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# Nested Logit Model

Phd Graduate Seminar in advance Statistics. Nested Logit Model. by Asif Khan. Institute of Rural Development (IRE) Georg-August University Goettingen July 24, 2006. Contents. Independence of Irrelevant Alternatives. Nested Logit Model. Random Utility Model. GEV distribution.

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## Nested Logit Model

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1. Phd Graduate Seminar in advance Statistics Nested Logit Model by Asif Khan Institute of Rural Development (IRE) Georg-August University Goettingen July 24, 2006

2. Contents Independence of Irrelevant Alternatives Nested Logit Model Random Utility Model GEV distribution Seperable Utility Seperable Probabilities Inclusive value Estimation Shortcoming of Nested Logit Model

3. Independence of Irrelevant Alternatives • Multinomial logit & Conditional logit models based on IIA. • The odds do not depend on other outcomes that are available. So alternative outcomes are “irrelevant.” • What this means is that adding or deleting outcomes does not affect the odds among the remaining outcomes. • IIA assume that `unobserable` or latent attributes of all alternatives are perceived as equally similar.

4. Example IIA Choices of travel to a city dwellers 20% 20% 60% Share of 3 alternatives: The ratio b/w bus & car = 1 : 3 60% + 15% = 75% 20% + 5% = 25% IIA assumption: The ratio b/w bus & car must stay at = 1 : 3

5. Real world situation: Problem with IIA • IIA property convenient for estimation but fails on consumer behavior. • Unrealistic assumption: why? • b/coz: people will travel by white bus, if grey bus is not available without switching to taxi, which may be expansive. • More realistic situation may be: • White bus = 40% • Taxi = 60% • IIA biggest drawback of MNLM model • Tests for validity of IIA: • Hausman & McFadden test (1984) • Small and Hsiao test of IIA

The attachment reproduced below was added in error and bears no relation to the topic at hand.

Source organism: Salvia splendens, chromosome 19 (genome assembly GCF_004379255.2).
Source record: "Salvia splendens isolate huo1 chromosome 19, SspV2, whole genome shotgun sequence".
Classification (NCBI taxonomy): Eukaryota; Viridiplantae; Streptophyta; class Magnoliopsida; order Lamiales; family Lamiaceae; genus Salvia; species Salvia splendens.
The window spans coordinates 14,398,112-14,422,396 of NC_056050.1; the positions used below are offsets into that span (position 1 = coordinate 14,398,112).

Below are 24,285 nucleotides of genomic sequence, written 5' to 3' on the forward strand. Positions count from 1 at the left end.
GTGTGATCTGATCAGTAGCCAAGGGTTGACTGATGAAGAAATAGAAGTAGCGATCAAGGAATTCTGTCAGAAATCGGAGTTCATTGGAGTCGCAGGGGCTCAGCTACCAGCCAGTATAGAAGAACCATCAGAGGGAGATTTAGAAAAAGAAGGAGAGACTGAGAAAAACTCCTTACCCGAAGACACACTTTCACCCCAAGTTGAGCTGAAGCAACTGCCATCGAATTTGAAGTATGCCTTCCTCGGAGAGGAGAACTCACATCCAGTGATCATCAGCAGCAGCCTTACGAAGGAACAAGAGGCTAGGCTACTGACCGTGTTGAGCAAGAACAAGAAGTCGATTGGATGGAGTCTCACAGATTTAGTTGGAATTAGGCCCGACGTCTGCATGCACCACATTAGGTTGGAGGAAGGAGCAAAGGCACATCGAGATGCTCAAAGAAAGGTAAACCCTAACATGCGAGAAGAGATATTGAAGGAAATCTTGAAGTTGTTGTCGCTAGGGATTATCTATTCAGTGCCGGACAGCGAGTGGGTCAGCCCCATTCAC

6. Nested Logit Model • If MNLM fails then: • Multinomial Probit : computation problems • Nested Logit : partial relaxation of IIA Independence from IIA • Nested Logit: • also called structured logit, sequential logit, GEV model • Useful when alternatives similar in unoberved factors to other alternatives • Developed by Ben-Akiva (1973) & McFadden (1978) • Widely used in transportation, housing, energy etc.

7. Auto Transit Car Carpool Bus Train Nested Logit Model Travel choices available to a worker to workplace IIA does not hold across nest: No Proportional substitution across nest IIA hold within nest: Proportional substitution within nest

8. Random Utility Model NLM: a discrete choice mode In DC situation, a decision maker is assumed to associate a value (utlity) to each available alternative. Utility of an alternative = f(alt. Char. + decison maker char.) Decision maker choose alternative with higgest utility: Unj > ULm Since we cannot observe all utility so it is modelled as random variables and group them into following model: Unj = Vnj + εnj Total utility = representative/observed utility + unknown utility Treat them random with cumulative distribution and collect them into a vector relating to alternatives at hand: εnj=(εn1...., εnj) So based on this εnj we are making good guesses or probablity statement what the choice will be.

9. GEV distribution • In NLM we assume that unoberved utility has GEV distribution: exp(-∑kk=1(∑e-εnj/λk) λk) • Generalization of univerate distribution in logit model. • The unoberved utility is correlated within nests. • εnj uncorrelated across nests • Parameter λk is a measure of degree of independence in εnj in nest k. Higher λk means less correlation & higher independence & vice versa. • McFadden (1978) used 1-λk as indication for correlation • If λk =1 means complete independence or no correlation • If λk =1 nested logit model reduce to standard logit model